Industrial Organization, Fall 2013, Economics 243
1:25 pm – 2:20 pm MWF in Early-Fielding Room 200
In the real world the perfect competition of Economics 101 does not exist, while pure monopoly is unusual. Of course some markets are close; wheat farmers behave like our model competitive firm, while the local water company can behave as a monopolist. But such markets are unusual. In IO (industrial organization) we instead focus on the normal (but messy) world in between, oligopolistic markets with a small number of participants.
Competitive firms have no need of strategy. In contrast, strategic behavior is the essence of oligopoly: firms adjust behavior in anticipation of how they expect rivals to respond. A wheat farmer neither advertises nor engages in R&D and cannot set the price of their wheat, while Ford Motor Company or SABMiller constantly worry about their rivals, their pricing, new products, and other strategic choices.
One focus of the course is the analytics of oligopoly, with the accompanying formal models and associated jargon (Nash-Cournot equilibria, Bertrand competition). Building on top of the richness of these models, we cover a series of related topics, including price discrimination, advertising, product differentiation, vertical structure (such as franchising), network externalities and R&D.
Case studies are central to the course, to put theory to work. Alongside short papers on assigned topics, you will be responsible for choosing, organizing, undertaking, presenting and writing up a project of your choice, focusing on a firm or industry that piques your interest. There will also be quizzes, homework to practice manipulating formal models, and a final exam.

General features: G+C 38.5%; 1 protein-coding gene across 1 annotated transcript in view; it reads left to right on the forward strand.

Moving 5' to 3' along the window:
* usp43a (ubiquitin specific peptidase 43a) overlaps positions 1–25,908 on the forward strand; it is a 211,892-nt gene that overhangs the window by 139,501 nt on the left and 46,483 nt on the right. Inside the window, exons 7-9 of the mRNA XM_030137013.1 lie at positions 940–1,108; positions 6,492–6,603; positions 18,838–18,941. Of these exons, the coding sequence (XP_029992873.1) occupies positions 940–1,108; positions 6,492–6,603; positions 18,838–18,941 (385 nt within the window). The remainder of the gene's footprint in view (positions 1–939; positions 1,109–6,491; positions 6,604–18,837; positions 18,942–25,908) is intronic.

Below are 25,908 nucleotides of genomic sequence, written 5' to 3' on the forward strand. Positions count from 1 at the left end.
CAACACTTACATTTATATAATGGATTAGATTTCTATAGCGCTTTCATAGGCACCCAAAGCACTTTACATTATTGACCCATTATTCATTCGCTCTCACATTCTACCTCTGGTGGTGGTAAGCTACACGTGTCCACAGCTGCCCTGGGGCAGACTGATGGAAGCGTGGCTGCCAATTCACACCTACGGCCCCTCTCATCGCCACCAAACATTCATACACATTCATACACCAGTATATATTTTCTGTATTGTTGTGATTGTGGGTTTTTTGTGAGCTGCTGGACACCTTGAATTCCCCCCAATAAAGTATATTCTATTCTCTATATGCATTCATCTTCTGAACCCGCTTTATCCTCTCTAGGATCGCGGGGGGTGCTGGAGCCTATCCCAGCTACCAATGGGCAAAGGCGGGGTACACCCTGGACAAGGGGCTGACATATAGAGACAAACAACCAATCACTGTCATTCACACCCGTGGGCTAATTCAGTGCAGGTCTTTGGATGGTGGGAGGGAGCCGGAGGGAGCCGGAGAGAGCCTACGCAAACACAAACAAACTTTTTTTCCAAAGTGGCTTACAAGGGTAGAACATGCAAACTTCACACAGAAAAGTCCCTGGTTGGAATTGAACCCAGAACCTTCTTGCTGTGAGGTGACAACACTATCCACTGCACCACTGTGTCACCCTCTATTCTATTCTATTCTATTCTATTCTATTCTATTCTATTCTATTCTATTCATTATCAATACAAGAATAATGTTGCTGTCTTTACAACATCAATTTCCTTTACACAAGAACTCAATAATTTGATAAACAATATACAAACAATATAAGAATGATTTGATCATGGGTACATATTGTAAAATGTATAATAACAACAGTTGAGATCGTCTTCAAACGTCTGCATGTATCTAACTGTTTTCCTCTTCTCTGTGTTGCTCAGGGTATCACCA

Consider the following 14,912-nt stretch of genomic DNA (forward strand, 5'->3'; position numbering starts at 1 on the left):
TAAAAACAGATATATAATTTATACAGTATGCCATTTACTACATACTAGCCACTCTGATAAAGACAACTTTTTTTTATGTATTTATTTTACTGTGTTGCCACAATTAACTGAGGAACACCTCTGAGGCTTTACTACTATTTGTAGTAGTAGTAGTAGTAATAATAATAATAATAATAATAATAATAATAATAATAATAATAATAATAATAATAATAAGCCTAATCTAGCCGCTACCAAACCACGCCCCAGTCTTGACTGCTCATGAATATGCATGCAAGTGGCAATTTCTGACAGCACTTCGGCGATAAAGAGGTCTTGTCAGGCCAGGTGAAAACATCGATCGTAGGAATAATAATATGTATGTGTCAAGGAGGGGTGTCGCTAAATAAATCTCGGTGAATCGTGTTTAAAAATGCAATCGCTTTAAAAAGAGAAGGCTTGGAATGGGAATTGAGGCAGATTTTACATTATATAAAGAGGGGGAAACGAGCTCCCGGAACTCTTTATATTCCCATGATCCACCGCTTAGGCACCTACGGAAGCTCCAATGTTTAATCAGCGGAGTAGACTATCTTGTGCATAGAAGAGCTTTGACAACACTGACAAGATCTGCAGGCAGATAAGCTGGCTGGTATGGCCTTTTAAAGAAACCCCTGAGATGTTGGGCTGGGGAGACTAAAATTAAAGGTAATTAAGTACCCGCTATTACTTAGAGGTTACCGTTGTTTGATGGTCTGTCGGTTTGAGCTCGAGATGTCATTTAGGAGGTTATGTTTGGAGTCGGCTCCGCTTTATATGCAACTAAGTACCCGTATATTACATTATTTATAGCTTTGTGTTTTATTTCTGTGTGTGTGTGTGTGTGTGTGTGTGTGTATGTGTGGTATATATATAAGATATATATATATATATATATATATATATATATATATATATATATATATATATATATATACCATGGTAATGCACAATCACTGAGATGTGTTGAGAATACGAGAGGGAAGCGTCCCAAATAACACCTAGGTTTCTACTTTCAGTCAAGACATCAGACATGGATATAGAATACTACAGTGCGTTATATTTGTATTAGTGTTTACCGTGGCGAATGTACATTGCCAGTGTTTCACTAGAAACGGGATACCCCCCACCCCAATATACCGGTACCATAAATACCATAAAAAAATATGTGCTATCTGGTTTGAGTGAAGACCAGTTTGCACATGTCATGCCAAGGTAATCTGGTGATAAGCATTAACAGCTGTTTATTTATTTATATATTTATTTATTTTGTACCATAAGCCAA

This is a list of key “take-aways” for which you will be assessed through your understanding as reflected in exams, class discussion and writing assignments.
- be comfortable with the monopoly model, the engine that drives all other IO models
- be able to manipulate the Bertrand and Cournot oligopoly models graphically, algebraically and in 2×2 game form;
- be able to apply the basic price discrimination, bundling and two-part tariff models;
- be able to relate IO models to empirical features that make them more (or less) useful for analyzing a particular industry;
- be able to discuss strategies firms employ to enhance their market power, through tacit collusion, the creation of entry barriers, product differentiation and advertising;
- be able to identify and discuss the key “new economy” concepts and issues of research & development, intellectual property, and networks and standards.